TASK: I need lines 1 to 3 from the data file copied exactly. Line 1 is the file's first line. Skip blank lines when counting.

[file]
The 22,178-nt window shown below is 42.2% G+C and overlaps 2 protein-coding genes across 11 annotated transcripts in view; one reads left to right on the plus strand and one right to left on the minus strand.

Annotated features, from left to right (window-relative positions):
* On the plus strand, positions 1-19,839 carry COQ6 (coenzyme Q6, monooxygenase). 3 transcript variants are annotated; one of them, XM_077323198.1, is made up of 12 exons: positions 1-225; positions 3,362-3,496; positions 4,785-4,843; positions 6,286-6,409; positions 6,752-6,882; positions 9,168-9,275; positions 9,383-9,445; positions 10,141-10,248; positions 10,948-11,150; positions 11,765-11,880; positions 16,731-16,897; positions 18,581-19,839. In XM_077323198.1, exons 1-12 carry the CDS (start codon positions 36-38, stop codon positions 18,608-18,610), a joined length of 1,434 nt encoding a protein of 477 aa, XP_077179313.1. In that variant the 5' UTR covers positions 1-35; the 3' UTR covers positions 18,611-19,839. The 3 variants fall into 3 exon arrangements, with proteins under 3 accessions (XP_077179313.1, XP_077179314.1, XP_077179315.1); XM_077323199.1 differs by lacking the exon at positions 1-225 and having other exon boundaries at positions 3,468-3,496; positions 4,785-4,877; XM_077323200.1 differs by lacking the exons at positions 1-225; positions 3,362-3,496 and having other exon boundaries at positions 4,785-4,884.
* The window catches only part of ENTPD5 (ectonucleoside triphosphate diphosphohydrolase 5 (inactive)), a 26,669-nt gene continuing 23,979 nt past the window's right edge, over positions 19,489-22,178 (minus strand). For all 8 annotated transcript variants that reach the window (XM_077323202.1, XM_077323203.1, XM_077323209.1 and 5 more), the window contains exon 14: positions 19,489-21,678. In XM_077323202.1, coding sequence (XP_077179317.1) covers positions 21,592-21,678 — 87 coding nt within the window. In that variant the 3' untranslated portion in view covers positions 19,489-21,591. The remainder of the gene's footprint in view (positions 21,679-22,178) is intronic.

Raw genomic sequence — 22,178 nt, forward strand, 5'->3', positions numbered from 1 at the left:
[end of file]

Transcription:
The 22,178-nt window shown below is 42.2% G+C and overlaps 2 protein-coding genes across 11 annotated transcripts in view; one reads left to right on the plus strand and one right to left on the minus strand.

Annotated features, from left to right (window-relative positions):
* On the plus strand, positions 1-19,839 carry COQ6 (coenzyme Q6, monooxygenase). 3 transcript variants are annotated; one of them, XM_077323198.1, is made up of 12 exons: positions 1-225; positions 3,362-3,496; positions 4,785-4,843; positions 6,286-6,409; positions 6,752-6,882; positions 9,168-9,275; positions 9,383-9,445; positions 10,141-10,248; positions 10,948-11,150; positions 11,765-11,880; positions 16,731-16,897; positions 18,581-19,839. In XM_077323198.1, exons 1-12 carry the CDS (start codon positions 36-38, stop codon positions 18,608-18,610), a joined length of 1,434 nt encoding a protein of 477 aa, XP_077179313.1. In that variant the 5' UTR covers positions 1-35; the 3' UTR covers positions 18,611-19,839. The 3 variants fall into 3 exon arrangements, with proteins under 3 accessions (XP_077179313.1, XP_077179314.1, XP_077179315.1); XM_077323199.1 differs by lacking the exon at positions 1-225 and having other exon boundaries at positions 3,468-3,496; positions 4,785-4,877; XM_077323200.1 differs by lacking the exons at positions 1-225; positions 3,362-3,496 and having other exon boundaries at positions 4,785-4,884.